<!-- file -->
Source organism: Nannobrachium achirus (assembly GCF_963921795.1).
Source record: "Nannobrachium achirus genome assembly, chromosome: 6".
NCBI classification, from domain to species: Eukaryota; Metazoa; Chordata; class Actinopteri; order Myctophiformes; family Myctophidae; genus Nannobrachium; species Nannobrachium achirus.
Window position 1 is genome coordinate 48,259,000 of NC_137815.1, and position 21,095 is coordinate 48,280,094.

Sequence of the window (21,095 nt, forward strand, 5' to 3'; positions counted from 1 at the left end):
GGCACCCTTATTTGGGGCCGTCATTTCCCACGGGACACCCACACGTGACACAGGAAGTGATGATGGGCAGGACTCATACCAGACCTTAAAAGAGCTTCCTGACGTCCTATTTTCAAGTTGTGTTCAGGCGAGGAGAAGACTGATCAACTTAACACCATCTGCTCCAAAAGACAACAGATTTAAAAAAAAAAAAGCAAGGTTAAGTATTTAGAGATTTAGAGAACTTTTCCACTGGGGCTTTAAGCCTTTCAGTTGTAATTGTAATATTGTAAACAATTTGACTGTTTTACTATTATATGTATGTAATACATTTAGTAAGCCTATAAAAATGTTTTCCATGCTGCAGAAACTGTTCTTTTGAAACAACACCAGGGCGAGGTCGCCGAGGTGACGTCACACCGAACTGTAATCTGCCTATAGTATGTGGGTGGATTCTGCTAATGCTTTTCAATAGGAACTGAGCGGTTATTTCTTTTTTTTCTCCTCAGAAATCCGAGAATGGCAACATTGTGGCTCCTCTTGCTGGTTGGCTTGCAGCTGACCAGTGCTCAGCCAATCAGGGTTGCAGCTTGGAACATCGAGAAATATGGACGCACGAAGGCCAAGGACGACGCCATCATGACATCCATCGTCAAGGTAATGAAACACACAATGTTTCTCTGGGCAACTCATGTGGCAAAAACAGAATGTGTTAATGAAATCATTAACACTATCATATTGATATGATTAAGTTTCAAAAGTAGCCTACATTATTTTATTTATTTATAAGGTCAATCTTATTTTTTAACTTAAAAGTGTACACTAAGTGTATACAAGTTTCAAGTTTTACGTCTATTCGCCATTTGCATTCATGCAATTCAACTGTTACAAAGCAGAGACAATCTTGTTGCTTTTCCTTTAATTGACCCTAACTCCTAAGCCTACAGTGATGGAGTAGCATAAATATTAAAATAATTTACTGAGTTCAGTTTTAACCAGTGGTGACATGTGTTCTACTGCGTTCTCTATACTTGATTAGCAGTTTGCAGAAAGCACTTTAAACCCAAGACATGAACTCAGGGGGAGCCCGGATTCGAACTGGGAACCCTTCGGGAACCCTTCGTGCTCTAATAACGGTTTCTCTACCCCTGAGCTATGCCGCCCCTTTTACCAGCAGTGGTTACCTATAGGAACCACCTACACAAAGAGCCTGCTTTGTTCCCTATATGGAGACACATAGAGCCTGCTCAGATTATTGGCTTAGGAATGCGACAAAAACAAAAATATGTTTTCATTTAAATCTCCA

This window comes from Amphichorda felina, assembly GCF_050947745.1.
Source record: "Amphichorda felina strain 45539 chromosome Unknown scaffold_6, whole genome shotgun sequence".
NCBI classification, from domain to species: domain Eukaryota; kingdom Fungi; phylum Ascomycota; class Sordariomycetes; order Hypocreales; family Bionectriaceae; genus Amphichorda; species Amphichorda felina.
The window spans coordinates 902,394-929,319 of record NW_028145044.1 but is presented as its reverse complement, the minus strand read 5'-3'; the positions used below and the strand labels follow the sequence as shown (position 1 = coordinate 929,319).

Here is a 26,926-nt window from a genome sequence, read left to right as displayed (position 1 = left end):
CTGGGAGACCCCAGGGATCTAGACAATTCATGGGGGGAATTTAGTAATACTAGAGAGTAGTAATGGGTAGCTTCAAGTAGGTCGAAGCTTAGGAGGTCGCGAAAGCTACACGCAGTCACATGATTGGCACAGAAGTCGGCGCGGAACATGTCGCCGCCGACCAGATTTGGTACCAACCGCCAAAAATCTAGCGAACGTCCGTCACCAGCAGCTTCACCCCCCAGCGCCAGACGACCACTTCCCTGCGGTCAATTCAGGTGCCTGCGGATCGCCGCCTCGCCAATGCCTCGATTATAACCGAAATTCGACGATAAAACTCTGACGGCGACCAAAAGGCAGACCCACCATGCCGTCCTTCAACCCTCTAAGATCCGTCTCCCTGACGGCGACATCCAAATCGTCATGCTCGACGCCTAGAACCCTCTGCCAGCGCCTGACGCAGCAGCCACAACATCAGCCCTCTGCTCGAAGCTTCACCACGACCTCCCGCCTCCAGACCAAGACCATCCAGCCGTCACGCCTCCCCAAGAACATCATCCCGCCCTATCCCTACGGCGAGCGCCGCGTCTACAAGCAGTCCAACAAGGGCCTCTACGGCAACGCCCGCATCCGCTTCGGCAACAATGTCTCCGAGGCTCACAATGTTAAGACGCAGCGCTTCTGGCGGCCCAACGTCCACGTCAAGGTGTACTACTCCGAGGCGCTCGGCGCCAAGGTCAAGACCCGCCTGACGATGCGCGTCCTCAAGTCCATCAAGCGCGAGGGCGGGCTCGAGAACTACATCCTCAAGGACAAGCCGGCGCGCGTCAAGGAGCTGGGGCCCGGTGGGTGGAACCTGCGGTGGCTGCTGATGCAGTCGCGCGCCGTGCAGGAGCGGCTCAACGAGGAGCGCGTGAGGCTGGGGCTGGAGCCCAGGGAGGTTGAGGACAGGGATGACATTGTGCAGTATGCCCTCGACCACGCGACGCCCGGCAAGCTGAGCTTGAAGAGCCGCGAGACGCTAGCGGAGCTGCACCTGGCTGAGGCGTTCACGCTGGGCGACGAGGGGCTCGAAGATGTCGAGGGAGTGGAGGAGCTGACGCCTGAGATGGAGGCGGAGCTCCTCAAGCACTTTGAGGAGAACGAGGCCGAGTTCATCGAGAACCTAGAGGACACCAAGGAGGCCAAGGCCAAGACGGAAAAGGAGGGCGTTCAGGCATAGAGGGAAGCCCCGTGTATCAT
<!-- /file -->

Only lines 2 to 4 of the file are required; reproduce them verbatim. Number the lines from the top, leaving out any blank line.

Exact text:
Source record: "Nannobrachium achirus genome assembly, chromosome: 6".
NCBI classification, from domain to species: Eukaryota; Metazoa; Chordata; class Actinopteri; order Myctophiformes; family Myctophidae; genus Nannobrachium; species Nannobrachium achirus.
Window position 1 is genome coordinate 48,259,000 of NC_137815.1, and position 21,095 is coordinate 48,280,094.